Creating and Photographing Shapes with Lindsey Olson

by Lindsey Olson

When Redken Artist Lindsey Olson created a collection called Pure and Elegant for NAHA in 2015, she created textured shapes with control, precision, and just the right amount of lived-in beauty to make them extraordinary.

Olson wanted a consistent thread among the three looks, so she positioned the shapes in the front and on top to catch the eye.  The looks are based on classic hairdressing shapes with unexpected texture for a fresh vibe. 

“Volume placement definitely varies depending on face shape.  Focusing volume on the top and front defiantly elongates the looks. Going up instead of wide was actually the most flattering direction to work with,” explained Olson.

Complimenting Face Shape

  1. Kristina (redhead) - had a very balanced face shape and strong jaw line, so a very full and tall shape complimented her.
  2. Tamara (light brunette) - had a wide jaw line, so Olson focused on creating narrower volume (versus wider) on her forehead to balance the shape.
  3. Chantell (dark brunette) - had a smaller slightly round face, so Olson created an exaggerated slightly off-set shape with round characters, but kept the top slightly square to balance her round face.

Contemporaryclassic Final 2

Securing Shapes

Olson says it’s the foundation and preparation to the hair that make it possible to create many different shapes.  She likes to prep hair with Redken guts 10, directionally blow dry and then compresses it with a Sam Villa Textur Professional Texturizing Iron to create a solid foundation.

  1. Kristina had a form to build the shape on, so after hair was prepped with a directional blow dry with Redken guts 10 and compressed all over with the Sam Villa Textur Iron, hair was wrapped in different directions around the form.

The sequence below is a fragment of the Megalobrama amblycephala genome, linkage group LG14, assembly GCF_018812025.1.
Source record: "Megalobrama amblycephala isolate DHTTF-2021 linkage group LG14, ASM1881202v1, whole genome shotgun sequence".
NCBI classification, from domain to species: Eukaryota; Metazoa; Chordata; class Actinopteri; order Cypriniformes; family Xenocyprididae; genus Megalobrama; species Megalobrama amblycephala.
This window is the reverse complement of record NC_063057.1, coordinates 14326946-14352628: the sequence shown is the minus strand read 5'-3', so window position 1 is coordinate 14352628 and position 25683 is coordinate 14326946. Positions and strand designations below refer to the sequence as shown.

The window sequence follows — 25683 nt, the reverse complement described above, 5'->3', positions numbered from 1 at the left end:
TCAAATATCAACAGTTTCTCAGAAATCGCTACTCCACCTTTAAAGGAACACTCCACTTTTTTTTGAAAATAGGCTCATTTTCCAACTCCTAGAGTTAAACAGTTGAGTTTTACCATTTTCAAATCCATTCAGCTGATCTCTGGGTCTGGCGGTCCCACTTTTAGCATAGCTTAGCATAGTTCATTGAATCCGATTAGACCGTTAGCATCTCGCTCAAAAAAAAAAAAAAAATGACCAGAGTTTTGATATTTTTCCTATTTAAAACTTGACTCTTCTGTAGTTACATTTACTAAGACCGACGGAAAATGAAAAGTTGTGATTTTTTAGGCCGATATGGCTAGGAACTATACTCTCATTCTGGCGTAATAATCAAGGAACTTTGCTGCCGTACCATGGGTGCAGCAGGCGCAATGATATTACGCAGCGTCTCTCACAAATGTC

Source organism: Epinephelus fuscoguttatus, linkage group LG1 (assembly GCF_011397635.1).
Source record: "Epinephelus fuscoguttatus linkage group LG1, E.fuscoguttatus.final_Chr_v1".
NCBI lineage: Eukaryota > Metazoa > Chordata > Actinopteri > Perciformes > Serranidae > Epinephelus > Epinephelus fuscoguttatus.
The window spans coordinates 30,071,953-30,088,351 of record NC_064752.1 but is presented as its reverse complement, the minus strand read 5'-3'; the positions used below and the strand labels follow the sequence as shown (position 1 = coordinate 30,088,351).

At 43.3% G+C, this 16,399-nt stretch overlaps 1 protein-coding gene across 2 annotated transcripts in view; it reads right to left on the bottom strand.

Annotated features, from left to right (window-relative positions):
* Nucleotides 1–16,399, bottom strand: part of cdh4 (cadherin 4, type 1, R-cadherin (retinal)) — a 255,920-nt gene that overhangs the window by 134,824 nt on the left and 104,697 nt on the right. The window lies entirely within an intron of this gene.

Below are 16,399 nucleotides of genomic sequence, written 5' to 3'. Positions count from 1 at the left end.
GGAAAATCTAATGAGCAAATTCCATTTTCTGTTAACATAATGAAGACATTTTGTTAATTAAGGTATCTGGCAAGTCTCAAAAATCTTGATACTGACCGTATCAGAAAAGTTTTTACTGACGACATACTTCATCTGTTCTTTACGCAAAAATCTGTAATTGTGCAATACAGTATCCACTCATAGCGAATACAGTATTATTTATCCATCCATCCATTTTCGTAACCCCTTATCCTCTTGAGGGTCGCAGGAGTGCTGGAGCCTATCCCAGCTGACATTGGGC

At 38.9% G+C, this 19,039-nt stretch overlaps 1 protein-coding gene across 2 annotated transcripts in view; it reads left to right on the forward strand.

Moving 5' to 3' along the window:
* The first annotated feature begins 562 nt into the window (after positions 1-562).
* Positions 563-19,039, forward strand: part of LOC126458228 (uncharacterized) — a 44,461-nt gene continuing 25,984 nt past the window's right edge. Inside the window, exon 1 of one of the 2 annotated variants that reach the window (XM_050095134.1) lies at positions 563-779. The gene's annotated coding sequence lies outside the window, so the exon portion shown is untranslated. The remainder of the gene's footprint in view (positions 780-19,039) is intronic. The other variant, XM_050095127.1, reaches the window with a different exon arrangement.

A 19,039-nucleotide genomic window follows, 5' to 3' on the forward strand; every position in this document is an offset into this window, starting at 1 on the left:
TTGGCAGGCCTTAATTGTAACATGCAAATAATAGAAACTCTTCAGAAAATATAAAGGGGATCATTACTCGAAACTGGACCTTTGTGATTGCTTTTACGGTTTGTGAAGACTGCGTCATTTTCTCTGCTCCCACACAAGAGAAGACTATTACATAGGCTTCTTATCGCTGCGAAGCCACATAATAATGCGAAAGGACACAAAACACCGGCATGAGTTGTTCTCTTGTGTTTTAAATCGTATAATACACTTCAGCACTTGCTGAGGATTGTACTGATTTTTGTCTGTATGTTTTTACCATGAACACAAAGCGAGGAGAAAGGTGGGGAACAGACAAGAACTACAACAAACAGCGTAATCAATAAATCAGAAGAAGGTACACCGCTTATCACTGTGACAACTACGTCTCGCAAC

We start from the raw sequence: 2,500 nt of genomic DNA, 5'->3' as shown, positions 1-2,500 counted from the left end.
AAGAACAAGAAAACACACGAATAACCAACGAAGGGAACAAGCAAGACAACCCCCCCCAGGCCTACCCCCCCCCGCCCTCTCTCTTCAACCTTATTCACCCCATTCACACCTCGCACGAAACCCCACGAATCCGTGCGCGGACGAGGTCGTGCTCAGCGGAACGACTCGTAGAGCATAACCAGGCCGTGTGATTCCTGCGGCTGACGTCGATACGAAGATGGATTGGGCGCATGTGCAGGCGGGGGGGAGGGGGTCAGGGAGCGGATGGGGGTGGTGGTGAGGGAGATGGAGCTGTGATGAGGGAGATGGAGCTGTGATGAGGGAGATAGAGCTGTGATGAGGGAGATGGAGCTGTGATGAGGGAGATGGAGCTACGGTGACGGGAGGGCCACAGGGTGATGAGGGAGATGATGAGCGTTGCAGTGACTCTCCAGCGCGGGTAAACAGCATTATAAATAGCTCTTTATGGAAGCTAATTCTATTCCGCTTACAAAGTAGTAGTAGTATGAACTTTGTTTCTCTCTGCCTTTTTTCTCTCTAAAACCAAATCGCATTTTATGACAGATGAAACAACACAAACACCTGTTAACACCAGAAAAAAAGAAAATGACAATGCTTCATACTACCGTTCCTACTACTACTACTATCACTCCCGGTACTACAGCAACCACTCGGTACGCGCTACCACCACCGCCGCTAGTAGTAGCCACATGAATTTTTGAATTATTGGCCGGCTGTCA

2. Chantell started with an offset ponytail created with a directional blow dry with Redken guts 10. Then, the ponytail was compressed with a Sam Villa Textur Iron, and weft extensions were added and also compressed with the iron to make the ponytail even longer and larger. 
  3. Tamara was similar to Chantell, except her ponytail was placed in the center of her head.

“I’ve learned that texturizing hair before sculpting allows you to add an element of volume and control.  I use the Sam Villa Textur Iron to create quick long-lasting texture which gives me more options when building and securing shapes,” says Olson.  “I also really like using Redken Powder Grip 03 in conjunction with the Textur iron because it aids in the molding of the shapes.”

by Lindsey Olson

Photographing Shapes

  1. Take a test shot while in the middle of working. Shapes read completely differently when viewed from other angles.  Take time to look at what is actually happening instead of focusing so much on what you want to happen.
  2. Finishing is about letting the hair move and compliment the model’s face. It’s great to have an idea of what you want, but you also have to pay attention to the person sitting in the chair and their features, that is when you can capture some beautiful hair.
  3. Communicate with the photographer leading up to the shoot!  “I worked with Nico Iliev and he has so much talent and experience, he was able to direct the models and take the perfect shots. I would not have any of these images without him!” says Olson.  “During the shoot, I continued to loosen pieces around each look, using my fingers to keep it natural and creating strong airy texture.  Adding wind completely made the look even better!” she adds.

“I push myself to accomplish new things, as I know challenging myself helps my development and growth and only makes me a better artist and hairdresser,” added Olson.

[Credits: Collection: Pure and Elegant (NAHA 2015 Contemporary Classic & Texture Category) | Photographer: Nico lliev | Hair: Lindsey Olson | Makeup: James Vincent | Wardrobe Stylist: Miranda Cazin | Models: Fenton]

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